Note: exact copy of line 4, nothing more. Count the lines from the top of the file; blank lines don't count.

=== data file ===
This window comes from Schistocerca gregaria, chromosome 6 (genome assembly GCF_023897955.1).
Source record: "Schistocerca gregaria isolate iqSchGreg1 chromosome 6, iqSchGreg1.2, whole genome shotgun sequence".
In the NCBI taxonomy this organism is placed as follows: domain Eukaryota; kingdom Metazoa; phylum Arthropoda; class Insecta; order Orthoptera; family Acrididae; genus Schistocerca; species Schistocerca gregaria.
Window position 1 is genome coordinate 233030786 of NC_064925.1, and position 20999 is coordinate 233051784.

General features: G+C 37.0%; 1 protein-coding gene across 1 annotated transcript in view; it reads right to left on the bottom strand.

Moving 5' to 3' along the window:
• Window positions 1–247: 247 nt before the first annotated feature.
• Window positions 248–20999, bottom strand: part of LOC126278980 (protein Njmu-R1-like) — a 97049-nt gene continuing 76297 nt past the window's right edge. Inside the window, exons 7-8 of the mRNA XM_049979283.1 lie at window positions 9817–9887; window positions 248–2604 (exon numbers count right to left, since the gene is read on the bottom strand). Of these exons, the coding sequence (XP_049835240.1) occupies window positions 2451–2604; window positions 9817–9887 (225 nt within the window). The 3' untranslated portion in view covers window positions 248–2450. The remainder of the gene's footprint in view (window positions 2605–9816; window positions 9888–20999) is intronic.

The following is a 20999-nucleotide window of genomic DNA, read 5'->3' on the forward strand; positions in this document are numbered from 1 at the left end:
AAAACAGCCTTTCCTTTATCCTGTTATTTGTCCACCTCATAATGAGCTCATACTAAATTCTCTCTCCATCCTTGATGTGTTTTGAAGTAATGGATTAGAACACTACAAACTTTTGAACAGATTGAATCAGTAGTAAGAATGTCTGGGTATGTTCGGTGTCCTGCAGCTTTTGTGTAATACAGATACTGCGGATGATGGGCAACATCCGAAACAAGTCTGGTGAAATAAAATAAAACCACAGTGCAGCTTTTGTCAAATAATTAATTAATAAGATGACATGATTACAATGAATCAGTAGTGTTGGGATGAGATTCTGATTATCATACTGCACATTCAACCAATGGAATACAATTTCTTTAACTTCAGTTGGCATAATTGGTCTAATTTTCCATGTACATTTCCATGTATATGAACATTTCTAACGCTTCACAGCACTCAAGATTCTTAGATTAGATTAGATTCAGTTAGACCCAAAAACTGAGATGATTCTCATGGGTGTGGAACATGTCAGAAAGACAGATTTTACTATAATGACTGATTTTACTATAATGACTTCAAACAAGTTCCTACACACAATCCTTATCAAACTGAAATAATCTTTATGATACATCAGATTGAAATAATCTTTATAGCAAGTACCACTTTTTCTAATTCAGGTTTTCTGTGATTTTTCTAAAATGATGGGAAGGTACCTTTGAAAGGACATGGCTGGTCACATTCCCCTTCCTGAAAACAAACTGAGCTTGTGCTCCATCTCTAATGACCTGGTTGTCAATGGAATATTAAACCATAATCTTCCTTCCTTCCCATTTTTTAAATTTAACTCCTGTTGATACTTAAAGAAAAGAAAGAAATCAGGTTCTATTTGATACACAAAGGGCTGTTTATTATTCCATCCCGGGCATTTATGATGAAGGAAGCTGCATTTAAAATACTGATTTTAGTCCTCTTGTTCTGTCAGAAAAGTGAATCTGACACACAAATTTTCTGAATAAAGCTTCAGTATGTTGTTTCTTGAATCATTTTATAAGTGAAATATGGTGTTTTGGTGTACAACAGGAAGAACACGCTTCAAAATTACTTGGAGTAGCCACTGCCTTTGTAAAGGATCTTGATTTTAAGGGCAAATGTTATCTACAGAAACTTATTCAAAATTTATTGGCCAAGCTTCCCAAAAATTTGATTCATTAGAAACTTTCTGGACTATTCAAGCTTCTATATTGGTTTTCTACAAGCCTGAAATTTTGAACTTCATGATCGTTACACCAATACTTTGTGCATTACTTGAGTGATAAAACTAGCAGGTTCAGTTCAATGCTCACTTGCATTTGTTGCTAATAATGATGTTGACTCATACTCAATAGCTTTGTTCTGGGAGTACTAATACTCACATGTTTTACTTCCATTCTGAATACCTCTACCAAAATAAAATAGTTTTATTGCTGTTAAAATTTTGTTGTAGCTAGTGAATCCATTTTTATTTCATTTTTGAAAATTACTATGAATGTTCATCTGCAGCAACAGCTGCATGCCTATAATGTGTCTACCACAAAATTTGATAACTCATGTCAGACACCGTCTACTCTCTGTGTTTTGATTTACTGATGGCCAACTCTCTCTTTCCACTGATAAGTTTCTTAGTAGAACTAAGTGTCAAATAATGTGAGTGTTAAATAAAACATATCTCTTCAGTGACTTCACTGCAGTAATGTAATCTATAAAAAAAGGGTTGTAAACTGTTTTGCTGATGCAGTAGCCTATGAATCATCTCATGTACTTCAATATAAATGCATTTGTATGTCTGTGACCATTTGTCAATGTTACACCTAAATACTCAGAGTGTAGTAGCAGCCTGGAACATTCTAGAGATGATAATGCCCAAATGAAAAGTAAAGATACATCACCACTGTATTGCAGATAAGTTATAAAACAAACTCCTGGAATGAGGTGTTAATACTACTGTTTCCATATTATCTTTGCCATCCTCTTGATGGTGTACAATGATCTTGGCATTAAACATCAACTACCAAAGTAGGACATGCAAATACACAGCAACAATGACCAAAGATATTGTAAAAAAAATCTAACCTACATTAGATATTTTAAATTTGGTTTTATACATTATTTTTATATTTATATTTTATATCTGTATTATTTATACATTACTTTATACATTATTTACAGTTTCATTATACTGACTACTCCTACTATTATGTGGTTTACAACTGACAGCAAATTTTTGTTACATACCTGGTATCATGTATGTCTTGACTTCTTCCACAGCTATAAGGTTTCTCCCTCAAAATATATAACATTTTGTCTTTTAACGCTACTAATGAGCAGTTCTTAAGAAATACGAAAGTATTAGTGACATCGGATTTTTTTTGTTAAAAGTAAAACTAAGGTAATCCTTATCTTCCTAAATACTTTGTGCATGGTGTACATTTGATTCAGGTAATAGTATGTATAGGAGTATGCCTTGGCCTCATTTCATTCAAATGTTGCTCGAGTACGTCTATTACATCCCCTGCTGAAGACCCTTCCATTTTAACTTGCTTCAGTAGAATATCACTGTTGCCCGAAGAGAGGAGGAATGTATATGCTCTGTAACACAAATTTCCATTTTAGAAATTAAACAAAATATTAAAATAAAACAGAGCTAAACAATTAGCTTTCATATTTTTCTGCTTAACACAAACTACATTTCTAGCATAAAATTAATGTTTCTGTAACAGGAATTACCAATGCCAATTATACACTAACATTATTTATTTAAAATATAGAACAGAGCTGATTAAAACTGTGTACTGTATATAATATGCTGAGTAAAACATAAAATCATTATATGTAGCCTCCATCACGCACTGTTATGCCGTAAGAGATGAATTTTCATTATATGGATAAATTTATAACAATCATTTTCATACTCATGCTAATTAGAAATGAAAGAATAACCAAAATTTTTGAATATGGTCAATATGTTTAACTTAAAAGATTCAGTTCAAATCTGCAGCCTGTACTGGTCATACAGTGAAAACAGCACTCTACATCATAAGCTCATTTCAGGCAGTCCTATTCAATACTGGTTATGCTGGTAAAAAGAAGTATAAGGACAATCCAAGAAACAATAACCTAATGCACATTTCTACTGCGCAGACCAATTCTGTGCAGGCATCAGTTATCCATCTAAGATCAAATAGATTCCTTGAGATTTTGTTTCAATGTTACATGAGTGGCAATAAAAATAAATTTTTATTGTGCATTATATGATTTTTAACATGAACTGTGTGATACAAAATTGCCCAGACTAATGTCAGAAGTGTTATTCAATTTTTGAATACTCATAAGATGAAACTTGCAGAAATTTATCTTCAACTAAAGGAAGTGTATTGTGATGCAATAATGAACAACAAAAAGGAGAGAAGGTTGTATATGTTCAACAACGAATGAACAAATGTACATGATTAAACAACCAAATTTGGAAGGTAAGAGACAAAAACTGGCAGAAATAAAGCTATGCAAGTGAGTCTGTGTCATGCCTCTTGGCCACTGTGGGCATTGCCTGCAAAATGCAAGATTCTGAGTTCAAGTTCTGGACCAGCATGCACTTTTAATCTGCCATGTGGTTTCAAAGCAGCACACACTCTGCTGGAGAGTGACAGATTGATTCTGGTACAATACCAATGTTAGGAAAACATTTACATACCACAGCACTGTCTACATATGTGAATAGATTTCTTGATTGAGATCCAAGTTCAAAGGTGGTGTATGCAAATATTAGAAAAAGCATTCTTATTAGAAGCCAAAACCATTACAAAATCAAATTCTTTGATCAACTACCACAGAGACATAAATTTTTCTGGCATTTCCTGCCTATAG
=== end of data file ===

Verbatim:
Window position 1 is genome coordinate 233030786 of NC_064925.1, and position 20999 is coordinate 233051784.